Prozac success doubt.NEW-GENERATION anti-depressants such as Prozac work no better than dummy pills on many depressed people, new research suggests.
A review of clinical trials found they had no more effect than a placebo for mildly depressed patients and for most people suffering severe depression.
Even trials suggesting benefit for severely depressed people did not provide evidence of clear clinical benefit, researchers said.
Dr Tim Kendall, deputy director of the Royal College of Psychiatrists The Royal College of Psychiatrists is the main professional organisation of psychiatrists in the United Kingdom and the Republic of Ireland, responsible for representing and certifying psychiatrists, psychiatric training and providing high quality public information about mental Research Unit, said the findings were "fantastically important".
A group of experts, led by Professor Irving Kirsch, from the Department of Psychology at the University of Hull, analysed 47 clinical trials using data released under Freedom of Information rules by the US Food and Drug Administration (FDA).
The researchers looked at four commonly-used anti-depressants and the clinical trials submitted to gain licensing approval.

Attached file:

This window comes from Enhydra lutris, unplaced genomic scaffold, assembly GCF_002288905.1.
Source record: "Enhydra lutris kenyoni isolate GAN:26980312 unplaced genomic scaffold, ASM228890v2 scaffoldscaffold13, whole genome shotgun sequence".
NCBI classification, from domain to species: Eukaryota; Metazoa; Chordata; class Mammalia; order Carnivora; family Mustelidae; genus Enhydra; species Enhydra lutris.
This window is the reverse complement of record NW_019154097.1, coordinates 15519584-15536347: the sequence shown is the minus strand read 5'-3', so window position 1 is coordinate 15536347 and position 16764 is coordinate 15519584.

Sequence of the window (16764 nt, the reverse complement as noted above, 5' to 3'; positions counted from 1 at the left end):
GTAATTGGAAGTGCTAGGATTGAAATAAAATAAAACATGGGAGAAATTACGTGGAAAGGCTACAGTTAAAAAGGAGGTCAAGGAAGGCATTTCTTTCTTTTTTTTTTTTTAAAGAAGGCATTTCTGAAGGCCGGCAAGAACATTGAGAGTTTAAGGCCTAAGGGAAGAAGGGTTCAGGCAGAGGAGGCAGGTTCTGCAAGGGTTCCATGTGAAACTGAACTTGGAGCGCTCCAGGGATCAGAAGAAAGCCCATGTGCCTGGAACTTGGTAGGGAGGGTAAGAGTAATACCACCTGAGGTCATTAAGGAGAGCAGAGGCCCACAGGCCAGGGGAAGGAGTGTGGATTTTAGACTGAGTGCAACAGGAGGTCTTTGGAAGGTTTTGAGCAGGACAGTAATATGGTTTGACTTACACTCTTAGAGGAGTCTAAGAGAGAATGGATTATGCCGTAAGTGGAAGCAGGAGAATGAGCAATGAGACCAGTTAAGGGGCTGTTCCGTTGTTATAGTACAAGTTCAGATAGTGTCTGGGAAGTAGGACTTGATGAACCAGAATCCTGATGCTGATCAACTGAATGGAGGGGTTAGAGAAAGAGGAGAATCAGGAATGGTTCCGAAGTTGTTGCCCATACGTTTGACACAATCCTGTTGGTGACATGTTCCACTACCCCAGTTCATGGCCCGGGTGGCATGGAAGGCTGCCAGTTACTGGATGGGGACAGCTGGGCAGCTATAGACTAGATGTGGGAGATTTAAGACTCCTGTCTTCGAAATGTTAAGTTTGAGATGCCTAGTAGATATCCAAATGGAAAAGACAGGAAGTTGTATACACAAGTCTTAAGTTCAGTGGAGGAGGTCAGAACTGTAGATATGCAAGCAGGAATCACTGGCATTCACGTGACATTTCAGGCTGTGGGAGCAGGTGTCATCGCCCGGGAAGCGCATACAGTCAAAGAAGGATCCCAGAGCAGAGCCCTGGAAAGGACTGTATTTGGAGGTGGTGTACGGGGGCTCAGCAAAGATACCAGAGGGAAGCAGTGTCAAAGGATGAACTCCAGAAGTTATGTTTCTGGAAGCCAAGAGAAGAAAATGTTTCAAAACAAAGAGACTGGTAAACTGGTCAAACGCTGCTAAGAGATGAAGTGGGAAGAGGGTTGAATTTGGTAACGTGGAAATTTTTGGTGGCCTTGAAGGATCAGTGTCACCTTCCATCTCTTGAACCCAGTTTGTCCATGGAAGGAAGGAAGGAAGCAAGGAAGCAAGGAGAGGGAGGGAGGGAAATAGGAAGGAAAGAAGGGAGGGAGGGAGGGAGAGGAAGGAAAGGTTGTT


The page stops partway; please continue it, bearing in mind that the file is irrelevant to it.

They included anti-depressants regularly prescribed in the UK, including fluoxetine fluoxetine /flu·ox·e·tine/ (floo-ok´se-ten) a selective serotonin reuptake inhibitor used as the hydrochloride salt in the treatment of depression, obsessive-compulsive disorder, bulimia nervosa, and premenstrual dysphoric disorder. (Prozac), venlafaxine venlafaxine /ven·la·fax·ine/ (ven?lah-fak´sen) an inhibitor of serotonin and norepinephrine reuptake that potentiates neurotransmitter activity in the central nervous system; used as the hydrochloride salt as an antidepressant and (Efexor) and paroxetine paroxetine /par·ox·e·tine/ (pah-rok´se-ten) a selective serotonin uptake inhibitor used as the hydrochloride salt to treat depression and obsessive-compulsive, panic, and social anxiety disorders. (Seroxat).
They found little evidence of benefit when analysing both unpublished and published data from the drug companies.
Furthermore, the seemingly good results for very severely depressed patients came from the fact a patient's response to the dummy pill decreased rather than any notable increase in their response to antidepressants.